Volume and Intensity of Medicare Physicians' Services: An Overview

By Kay, Terrence L. | Health Care Financing Review, Summer 1990 | Go to article overview

Volume and Intensity of Medicare Physicians' Services: An Overview


Kay, Terrence L., Health Care Financing Review


Volume and intensity of Medicare physicians' services: An overview

Introduction

During the past several years, Congress, the Administration, beneficiary representatives, and others have directed considerable attention to Federal spending for physicians' services covered by the Medicare Part B program. Medicare expenditures for physicians' services during fiscal year 1990 are expected to exceed $25 billion. Expenditures for physicians' services are the second largest component (after hospital expenditures) of Medicare spending and the third largest Federal domestic program. Actuaries at the Health Care Financing Administration (HCFA) estimate that, over the 10-year period 1978-87, Medicare expenditures for physicians' services increased at an annual compound rate of 16 percent.

Much of this increased spending is thought to result from factors related to increased volume and intensity of physicians' services, because the rate of increase far exceeds the combined effect of the general inflation rate and increases in the number of beneficiaries. For example, HCFA actuaries estimate that about 15 percent of the increase in spending for physicians' services during 1978-87 was caused by an increase in the number of beneficiaries (about 2 percent a year). About 40 percent was caused by increases in payments per service, which are largely the result of adjustments for inflation. About 45 percent of the growth resulted from residual factors, including growth in the number of services for enrollee (growth resulting from new services and technology) and shifts from less expensive to more expensive services (greater intensity).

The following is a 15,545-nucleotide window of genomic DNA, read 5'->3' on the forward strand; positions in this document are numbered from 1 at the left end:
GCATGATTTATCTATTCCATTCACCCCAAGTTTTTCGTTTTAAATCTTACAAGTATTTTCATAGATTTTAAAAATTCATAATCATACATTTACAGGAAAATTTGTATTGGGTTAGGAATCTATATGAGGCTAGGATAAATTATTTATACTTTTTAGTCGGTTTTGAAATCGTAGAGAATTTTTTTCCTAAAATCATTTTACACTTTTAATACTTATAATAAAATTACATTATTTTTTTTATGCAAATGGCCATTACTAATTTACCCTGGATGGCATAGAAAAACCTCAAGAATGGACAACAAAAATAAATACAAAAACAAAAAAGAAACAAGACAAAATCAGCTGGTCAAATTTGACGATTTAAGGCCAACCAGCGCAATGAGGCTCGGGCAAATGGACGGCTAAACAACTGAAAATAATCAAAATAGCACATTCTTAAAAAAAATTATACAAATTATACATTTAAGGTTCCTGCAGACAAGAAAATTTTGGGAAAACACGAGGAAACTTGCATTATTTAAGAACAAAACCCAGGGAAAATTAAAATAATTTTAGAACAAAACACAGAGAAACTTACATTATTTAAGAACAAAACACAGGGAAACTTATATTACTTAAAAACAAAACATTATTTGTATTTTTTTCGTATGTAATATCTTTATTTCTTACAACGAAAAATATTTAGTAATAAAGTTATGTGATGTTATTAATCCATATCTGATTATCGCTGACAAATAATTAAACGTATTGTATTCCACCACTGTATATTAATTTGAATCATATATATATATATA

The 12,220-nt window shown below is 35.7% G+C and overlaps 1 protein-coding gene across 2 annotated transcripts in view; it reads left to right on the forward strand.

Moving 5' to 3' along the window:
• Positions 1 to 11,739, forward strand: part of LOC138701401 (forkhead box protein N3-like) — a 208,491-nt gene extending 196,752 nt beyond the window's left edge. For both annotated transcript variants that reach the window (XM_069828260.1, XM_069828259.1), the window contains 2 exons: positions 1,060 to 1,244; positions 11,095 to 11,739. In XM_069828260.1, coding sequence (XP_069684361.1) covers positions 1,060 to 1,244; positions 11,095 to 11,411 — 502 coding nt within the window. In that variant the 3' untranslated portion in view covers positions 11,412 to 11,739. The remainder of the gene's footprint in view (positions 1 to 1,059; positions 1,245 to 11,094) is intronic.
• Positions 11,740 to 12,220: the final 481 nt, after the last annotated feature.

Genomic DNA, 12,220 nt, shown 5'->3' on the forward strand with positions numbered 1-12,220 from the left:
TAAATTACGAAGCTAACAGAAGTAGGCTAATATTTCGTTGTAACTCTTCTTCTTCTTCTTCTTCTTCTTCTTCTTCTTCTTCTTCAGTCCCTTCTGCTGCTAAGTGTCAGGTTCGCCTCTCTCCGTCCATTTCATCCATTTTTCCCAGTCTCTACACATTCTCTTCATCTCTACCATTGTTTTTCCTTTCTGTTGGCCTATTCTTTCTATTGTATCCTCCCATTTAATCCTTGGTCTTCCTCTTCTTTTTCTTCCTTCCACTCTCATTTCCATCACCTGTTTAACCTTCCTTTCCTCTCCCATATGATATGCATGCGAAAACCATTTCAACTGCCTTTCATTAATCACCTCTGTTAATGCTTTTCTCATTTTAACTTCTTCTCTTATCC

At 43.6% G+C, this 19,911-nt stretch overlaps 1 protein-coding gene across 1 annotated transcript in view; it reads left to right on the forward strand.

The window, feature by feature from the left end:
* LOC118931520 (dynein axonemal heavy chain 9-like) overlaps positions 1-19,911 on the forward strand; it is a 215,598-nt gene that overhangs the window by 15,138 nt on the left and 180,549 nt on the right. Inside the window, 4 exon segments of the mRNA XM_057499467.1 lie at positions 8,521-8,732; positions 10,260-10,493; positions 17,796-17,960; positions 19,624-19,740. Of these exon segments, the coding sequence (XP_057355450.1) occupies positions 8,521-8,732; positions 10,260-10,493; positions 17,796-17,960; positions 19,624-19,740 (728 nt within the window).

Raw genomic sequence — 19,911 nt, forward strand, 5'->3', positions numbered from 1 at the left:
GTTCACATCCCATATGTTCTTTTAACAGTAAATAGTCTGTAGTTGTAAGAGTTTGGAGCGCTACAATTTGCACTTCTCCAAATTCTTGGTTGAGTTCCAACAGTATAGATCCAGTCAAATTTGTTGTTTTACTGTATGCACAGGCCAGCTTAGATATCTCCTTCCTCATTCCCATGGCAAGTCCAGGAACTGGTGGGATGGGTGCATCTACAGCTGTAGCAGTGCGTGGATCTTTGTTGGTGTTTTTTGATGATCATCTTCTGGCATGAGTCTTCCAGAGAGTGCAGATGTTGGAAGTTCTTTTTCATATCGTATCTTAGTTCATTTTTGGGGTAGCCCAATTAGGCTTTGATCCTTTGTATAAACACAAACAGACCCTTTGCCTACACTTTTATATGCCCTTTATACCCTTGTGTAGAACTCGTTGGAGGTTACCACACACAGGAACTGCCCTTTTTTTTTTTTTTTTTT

Background

Forces behind volume-intensity growth

Volume-intensity (VI) includes all factors contributing to increases in expenditures for physicians' services other than increases in payments for individual services and in the covered population. A number of related factors that drive VI growth can be identified. They include payment incentives, technology, physician willingness to provide services, and factors related to beneficiary demand for services. Following are summaries of the issues related to these factors.

Payment incentives

The VI of physicians' services is partly affected by the way that physicians are paid for their services (Pauly, 1970; Manning et al., 1988; Hemenway et al., 1990). Medicare pays for most services through traditional fee-for-service arrangements, in which a separate payment is made for each service rendered by the physician. Clearly, this arrangement provides few incentives for efficiency and may actually encourage the overprovision of services. Further, physicians currently have considerable discretion as to how they define and report services. They might assign more remunerative codes to services for which they formerly assigned less remunerative codes (upcoding), or they might bill separately for services for which they formerly billed under a single code (unbundling). In addition, the current payment system contains no incentives to encourage physicians to reduce charges for procedures to reflect technological improvements, increased experience, and other factors that might lower production costs.

Technology

Technological advances have contributed to VI growth because new services and treatment methods have emerged. Although many technical advances in health care benefit patients, they also may increase costs in several ways:

* The development of new technologies is often accompanied by the need for additional services. For example, transplants require immunosuppressive drugs, and end stage renal disease treatment requires supplies.

* A new service designed to replace an established service may be more expensive than the older one.

* As new technology diffuses, it may be used additively rather than as a substitute for the older technology (e.

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